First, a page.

Huawei is one of the strong players in the smartphone industry. They have even surpassed Apple in shipments to become the second largest smartphone manufacturer in the world. With all that great things happening, they’ve been getting into a lot of controversies lately.
The most recent one being, a number of smartphones from Huawei and its sub-brand Honor cheating on benchmark scores in order to obtain an upper hand over their competitors, at least on paper. The whole thing was brought out by reporters of AnandTech and the response they got from Huawei officials were rather interesting. Let’s take a deep look into what exactly happened here.
What Actually Happened?
As you all know, Huawei and Honor released a slew of devices powered by their flagship Kirin 970 SoC this year, that too in various price points. Huawei P20 Pro, P20, Nova 3, Honor Play to name a few. On testing these devices, specifically to evaluate the GPU Turbo capabilities, AnandTech noticed some anomalies with popular GPU benchmark software – 3DMark and GFXBench.
On further testing, they found that new Huawei/Honor devices were employing an underlying algorithm which detects and whitelists certain benchmarking applications and breaks the thermal and power limits set for normal use cases while running benchmarks. So the SoC would perform consistently at its maximum potential while running benchmarks resulting in a higher score, but at the expense of more heat and power draw.
That is not the case in real-world scenarios. When the SoC is pushed by normal applications, it performs to its maximum until the temperature hits a certain point. After which the clock-speeds decrease to keep the temperature and power usage under control. The efficient throttling of SoC is extremely important in handheld devices like smartphones which use batteries as a power source.
So, removing such restrictions just for benchmark software will result in a better score, making at least some potential customers think that it would translate to real-world usage and make their purchase decision based on that.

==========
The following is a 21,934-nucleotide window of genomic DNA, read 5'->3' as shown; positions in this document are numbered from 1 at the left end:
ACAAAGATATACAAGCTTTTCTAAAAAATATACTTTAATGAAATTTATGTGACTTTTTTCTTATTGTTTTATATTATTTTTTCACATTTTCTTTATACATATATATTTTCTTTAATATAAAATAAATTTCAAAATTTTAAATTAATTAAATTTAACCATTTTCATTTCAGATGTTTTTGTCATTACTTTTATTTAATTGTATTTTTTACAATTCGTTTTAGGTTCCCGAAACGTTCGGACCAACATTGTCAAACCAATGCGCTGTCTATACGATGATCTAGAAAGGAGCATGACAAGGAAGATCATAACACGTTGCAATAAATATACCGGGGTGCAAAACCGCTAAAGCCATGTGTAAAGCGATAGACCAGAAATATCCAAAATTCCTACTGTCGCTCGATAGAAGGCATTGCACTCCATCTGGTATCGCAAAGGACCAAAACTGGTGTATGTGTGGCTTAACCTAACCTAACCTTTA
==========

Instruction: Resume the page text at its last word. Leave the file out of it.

AnandTech did the comparison using an insider version of benchmarking software which could bypass Huawei’s detection mechanism and work just like any other normal application. The difference in results was astonishing and was more prominent in budget devices like Honor Play.
In that respect, comparing and making claims based on benchmark scores obtained under different testing conditions in launch events and advertising materials are unethical and outright misleading. You can check out the detailed benchmark comparisons here.
Not A New Thing!
Altering CPU and GPU performance just for benchmarking software and obtaining higher scores is not a new thing. It dates well back to the dawn of benchmarking and even the PC market was once facing it. On the smartphone side of things, OnePlus, Samsung and many other companies were accused of benchmark cheating in the past.
According to AnandTech who have a great history of exposing benchmark cheatings, such activities have been slowing down recently as more and more people became aware of such issues and understood the meaning of benchmark scores. But, it is still happening out there in the wild as proved by the new reports accusing Huawei.
Huawei’s Response And The Events Followed